During World War 2 The German army and particular Hitler adopted a number of strategies in order to seek victory. In the first two years of the war the German army took control of most of Europe using a tactic commonly referred to as the “Blitzkrieg” (Lightning War).
Following the successful use of the Blitzkrieg strategy within Poland, Norway was seen as a country with strategic importance to Hitler to allow him to complete aerial attacks of Britain. In one of the most famous statements from the War at the time British Prime Minister Neville Chamberlain exclaimed that Hitler had ‘Missed the boat’ however this was far from the truth.
Four days later German vessels began escorting troops towards the Norwegian ports of Kristiansand, Stavanger, Bergen, Trondheim and Narvik. This was to be the second time we would see the Blitzkrieg strategy in use and certainly not the last.
This tactic continued to be successful for the German army over the span of two years where it was used in Denmark, Norway, Belgium, The Netherlands, France, Yugoslavia and Greece. This spanned a two year period where Germany took a strong hold across Europe.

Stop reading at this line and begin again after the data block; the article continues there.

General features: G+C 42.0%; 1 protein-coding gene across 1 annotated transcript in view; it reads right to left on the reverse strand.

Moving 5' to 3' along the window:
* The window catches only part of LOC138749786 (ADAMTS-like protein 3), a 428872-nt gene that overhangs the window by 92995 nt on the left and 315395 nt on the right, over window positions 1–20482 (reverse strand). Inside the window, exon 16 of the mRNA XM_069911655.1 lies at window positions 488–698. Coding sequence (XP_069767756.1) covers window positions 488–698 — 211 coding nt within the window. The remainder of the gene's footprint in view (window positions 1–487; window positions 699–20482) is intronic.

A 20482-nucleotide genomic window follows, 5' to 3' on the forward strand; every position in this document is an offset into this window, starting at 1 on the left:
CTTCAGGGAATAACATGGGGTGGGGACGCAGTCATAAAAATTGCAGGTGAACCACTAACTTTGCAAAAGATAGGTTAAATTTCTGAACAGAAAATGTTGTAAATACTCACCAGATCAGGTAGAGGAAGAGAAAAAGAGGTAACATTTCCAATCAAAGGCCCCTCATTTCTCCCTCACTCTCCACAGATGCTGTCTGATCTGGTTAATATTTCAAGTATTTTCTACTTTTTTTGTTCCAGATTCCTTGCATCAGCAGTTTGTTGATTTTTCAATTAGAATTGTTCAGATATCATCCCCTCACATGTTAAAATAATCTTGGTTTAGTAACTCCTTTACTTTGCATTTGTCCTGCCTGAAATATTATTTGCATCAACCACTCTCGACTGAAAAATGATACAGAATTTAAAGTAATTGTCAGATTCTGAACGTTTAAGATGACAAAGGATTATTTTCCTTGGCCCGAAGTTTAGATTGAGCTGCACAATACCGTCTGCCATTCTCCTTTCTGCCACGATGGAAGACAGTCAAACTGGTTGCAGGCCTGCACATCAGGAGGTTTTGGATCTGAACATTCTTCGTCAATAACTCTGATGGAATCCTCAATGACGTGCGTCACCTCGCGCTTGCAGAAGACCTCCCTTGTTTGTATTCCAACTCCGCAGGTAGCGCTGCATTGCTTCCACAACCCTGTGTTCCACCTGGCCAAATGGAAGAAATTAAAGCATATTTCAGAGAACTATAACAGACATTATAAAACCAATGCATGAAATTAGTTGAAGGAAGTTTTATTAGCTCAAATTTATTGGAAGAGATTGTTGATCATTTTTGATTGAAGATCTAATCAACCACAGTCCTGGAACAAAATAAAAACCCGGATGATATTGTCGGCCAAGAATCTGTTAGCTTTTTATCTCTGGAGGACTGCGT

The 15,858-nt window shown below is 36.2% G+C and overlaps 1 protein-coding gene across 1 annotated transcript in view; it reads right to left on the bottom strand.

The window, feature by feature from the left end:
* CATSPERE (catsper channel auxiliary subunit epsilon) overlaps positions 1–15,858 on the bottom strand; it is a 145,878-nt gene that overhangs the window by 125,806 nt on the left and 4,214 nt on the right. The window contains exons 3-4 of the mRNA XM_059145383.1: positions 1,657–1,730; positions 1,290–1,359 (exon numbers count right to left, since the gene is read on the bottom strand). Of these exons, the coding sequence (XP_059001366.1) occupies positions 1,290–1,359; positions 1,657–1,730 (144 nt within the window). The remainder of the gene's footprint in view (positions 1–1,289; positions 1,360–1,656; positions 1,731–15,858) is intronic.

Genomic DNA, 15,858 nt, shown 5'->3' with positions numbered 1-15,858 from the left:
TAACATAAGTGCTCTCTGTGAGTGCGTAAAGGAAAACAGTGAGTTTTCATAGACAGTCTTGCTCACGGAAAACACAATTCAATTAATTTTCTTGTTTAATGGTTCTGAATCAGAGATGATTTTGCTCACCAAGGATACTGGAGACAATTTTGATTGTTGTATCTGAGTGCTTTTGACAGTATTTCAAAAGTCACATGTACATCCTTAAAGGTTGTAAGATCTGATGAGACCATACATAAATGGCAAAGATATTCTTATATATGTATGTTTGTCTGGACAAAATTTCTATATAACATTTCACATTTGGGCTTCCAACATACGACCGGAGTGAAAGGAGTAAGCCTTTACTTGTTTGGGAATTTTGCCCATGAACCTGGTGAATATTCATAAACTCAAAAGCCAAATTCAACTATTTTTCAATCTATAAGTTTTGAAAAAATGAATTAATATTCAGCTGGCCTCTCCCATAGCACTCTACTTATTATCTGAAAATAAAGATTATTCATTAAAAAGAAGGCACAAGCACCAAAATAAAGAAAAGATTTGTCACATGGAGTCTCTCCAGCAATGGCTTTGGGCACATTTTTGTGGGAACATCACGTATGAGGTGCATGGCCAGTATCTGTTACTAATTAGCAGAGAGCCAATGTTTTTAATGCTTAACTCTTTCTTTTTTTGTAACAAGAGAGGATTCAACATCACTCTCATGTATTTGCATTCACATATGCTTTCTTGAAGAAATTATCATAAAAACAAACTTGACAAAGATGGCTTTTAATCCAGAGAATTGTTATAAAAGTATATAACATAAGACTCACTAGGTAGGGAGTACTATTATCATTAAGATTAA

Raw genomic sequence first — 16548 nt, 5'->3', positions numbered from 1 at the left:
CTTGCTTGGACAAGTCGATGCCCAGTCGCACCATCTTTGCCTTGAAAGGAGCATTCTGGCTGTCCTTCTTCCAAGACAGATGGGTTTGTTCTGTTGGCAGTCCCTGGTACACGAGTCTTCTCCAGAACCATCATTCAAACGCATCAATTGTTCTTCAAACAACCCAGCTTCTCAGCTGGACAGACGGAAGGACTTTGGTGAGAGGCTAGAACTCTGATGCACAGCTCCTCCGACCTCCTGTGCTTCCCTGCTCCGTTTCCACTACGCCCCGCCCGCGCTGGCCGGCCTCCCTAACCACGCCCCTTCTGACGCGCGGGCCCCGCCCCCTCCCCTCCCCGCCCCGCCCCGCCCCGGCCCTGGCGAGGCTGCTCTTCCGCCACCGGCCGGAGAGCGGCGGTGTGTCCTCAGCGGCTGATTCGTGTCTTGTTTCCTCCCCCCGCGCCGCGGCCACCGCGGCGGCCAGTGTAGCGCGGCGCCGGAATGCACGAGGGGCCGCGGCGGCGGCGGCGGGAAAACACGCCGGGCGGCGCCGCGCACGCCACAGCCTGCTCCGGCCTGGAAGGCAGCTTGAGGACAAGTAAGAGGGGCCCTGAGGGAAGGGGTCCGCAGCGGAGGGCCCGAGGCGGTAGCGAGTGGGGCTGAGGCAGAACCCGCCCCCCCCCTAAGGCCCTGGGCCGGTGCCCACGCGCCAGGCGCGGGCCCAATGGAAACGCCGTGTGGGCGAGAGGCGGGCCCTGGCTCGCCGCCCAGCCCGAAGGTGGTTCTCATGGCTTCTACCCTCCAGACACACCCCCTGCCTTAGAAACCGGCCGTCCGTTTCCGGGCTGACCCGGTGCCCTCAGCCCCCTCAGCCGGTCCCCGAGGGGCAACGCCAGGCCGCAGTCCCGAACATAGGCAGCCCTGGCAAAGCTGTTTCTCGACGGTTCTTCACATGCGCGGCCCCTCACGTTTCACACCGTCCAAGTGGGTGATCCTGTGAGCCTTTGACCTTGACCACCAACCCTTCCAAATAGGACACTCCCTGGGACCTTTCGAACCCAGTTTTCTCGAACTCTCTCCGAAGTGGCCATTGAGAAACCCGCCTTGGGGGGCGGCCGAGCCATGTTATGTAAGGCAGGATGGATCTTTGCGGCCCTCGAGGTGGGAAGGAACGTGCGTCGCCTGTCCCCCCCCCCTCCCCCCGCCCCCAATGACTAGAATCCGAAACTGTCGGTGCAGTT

How does the Blitzkrieg Tactic work?:
The Blitzrieg as a tactic is a clever one which was initially tested by the Germans in Spanish CIvil War in 1938 and of course against Poland in 1939. The tactic combines both land and air action and is focused around the speed and mobility of the attack.
The combination of forces would drive a breach in enemy defences and let the German tank division quickly enter the breached area. This would naturally cause shock within the opposition ranks and as they tried to regroup the Germans would follow this up with calculated, measured air strikes.
The subsequent lack of coordination from the opposition allowed the Germans to then seize the initiative in the battle. Any reinforcements were then circled by the German army which would give opposite no alternative than to surrender.
Success & Failure of Blitzrieg:
Initially within the Soviet Union of June 1941 the tactic again worked with tremendous loss to the people of the Soviet Union (Mentioned within our WW2 Facts page). The tactic drove the Soviet Union army back some 600 miles to the gates of Moscow.
However in 1942 a second offensive commonly known as the Battle of Stalingrad was met by a counteroffensive from the Soviet Union with devastating effect on the German army. Its said that an entire German army were destroyed within Stalingrad.
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